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Proceeds from Sussex cockfighting will be spent helping animals
Thousands of pounds obtained through illegal cock- fighting in Sussex will be spent helping animals.
Chief Superintendent Barry Fryer from the RSPCA admitted it was “ironic but fitting” the profits from the illegal cockfighting ring would be spent on helping other animals.
He said it would “go towards promoting kindness and preventing cruelty to animals”.
The RSPCA will receive £5,000 and Sussex Police £5,000 in illegally-obtained funds following the conviction of Mark Giles, 49, of Oak Tree Farm, Wisborough Green, and his son, also named Mark, 27, of Lower Gillmans Farm in nearby Billingshurst.
A further £10,000 will go to central Government.
The duo were convicted at Brighton Magistrates’ Court on October 17, 2012, after pleading guilty to keeping birds for use or in connection with cockfights, possession of various items designed or adapted for use in connection with animal fights, causing unnecessary suffering to chickens, and failing to take reasonable steps to ensure their needs were met.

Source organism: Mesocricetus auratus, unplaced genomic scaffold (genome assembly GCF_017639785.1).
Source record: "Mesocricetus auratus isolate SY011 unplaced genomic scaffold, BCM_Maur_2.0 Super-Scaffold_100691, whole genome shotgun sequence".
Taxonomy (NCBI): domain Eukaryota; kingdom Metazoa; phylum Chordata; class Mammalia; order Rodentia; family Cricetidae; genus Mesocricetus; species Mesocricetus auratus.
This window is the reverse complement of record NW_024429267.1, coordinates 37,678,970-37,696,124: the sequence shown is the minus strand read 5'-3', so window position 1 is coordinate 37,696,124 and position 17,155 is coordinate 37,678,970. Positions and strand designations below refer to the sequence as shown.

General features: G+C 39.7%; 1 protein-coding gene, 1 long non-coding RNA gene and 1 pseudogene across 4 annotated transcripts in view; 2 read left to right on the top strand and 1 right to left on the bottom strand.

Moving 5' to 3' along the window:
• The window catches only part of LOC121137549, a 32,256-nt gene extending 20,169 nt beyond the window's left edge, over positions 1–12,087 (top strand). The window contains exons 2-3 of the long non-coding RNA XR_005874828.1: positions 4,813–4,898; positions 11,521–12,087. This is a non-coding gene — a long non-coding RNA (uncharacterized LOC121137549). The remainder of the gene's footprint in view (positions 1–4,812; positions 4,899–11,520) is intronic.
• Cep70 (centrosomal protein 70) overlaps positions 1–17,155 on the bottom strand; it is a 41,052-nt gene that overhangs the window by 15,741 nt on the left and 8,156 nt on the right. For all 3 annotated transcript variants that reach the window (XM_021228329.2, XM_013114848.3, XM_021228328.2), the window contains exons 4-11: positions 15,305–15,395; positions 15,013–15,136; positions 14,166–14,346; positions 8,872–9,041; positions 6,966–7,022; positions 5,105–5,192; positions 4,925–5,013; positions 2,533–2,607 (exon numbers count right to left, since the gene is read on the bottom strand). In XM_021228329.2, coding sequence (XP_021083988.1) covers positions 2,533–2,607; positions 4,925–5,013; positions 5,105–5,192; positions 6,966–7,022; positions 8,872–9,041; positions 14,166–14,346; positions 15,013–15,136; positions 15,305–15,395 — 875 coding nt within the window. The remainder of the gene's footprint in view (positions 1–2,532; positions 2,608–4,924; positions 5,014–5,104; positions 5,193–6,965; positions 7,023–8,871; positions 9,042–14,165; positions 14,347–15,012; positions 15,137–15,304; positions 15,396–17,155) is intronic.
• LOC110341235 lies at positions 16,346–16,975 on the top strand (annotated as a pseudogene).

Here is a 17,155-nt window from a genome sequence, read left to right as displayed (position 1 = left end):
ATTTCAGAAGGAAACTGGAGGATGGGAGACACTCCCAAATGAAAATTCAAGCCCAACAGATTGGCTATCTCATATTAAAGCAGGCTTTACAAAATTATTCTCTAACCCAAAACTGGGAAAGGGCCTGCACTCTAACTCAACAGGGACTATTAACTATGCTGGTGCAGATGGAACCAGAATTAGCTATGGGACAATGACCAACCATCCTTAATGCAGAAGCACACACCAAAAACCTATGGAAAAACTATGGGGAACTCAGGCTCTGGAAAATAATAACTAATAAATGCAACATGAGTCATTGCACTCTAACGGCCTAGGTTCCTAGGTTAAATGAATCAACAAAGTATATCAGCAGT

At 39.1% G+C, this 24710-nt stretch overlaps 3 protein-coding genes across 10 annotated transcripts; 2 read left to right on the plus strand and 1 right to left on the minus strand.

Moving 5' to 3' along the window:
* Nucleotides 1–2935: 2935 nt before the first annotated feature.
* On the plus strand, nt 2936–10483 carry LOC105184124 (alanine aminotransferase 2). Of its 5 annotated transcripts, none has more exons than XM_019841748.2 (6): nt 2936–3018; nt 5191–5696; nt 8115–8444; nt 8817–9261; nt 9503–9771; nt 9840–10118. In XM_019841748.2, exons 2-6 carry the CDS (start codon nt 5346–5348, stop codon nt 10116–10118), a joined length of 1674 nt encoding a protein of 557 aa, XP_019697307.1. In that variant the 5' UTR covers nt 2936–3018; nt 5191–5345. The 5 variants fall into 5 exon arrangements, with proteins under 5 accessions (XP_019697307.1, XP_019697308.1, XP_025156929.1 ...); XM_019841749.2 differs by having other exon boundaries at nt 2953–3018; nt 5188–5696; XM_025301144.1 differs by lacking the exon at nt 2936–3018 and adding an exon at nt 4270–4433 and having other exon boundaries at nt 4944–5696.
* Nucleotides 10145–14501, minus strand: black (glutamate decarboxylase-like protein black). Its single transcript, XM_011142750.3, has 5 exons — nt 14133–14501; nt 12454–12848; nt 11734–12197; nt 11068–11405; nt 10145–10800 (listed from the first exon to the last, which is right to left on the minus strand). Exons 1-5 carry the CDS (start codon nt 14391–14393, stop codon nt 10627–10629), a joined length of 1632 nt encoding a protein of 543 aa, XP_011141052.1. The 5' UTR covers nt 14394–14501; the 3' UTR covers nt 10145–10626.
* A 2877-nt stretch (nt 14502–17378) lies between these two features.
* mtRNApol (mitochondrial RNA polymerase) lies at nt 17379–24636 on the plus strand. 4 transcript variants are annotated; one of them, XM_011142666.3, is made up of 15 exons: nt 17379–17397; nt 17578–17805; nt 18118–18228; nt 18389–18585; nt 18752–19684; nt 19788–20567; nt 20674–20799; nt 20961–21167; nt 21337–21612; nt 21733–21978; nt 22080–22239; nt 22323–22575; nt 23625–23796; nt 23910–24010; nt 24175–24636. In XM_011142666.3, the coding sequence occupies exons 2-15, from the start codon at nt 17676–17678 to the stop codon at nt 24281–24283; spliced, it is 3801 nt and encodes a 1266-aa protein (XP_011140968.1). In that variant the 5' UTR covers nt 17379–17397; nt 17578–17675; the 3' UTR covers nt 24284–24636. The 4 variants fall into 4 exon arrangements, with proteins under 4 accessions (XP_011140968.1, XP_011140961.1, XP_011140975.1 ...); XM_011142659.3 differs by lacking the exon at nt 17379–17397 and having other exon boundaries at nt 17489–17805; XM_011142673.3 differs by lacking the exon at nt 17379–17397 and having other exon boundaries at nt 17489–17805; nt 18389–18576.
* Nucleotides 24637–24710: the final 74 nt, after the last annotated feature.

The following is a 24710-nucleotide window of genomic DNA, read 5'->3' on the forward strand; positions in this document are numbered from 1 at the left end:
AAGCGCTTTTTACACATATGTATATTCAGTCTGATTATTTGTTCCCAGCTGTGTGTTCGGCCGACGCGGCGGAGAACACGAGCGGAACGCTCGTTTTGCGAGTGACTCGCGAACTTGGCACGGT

They were both sentenced to 20 weeks imprisonment suspended for two years and ordered to carry out unpaid work.
They also received lifetime bans on the keeping of birds, with no appeal for 12 years.
They were arrested in August 2011 by Sussex Police after an investigation by the RSPCA.
As well as a cockfighting pit, paraphernalia and publications, officers also found £25,800 in bank notes – more than £20,000 of which courts later deemed to be criminal proceeds.
A Sussex Police statement said: “Following a lengthy investigation by the RSPCA, Sussex Police had assisted the RSPCA in making the arrests in August 2011, when the RSPCA executed two warrants at the addresses where both parties were arrested for cockfighting offences and keeping birds for the purpose of cockfighting.
“At Mark junior’s address a cockfighting pit was discovered in addition to a large number of publications relating to cockfighting in addition to other paraphernalia relating to this activity. Forty-nine adult game cocks were also taken into RSPCA custody.”
Detective Inspector Mick Richards of Sussex Police said: “The RSPCA asked us to help look into the source of the money and we were glad to help.
“Our financial investigator Kay Rogers did an excellent job, which satisfied the court that the money was obtained from crime.”
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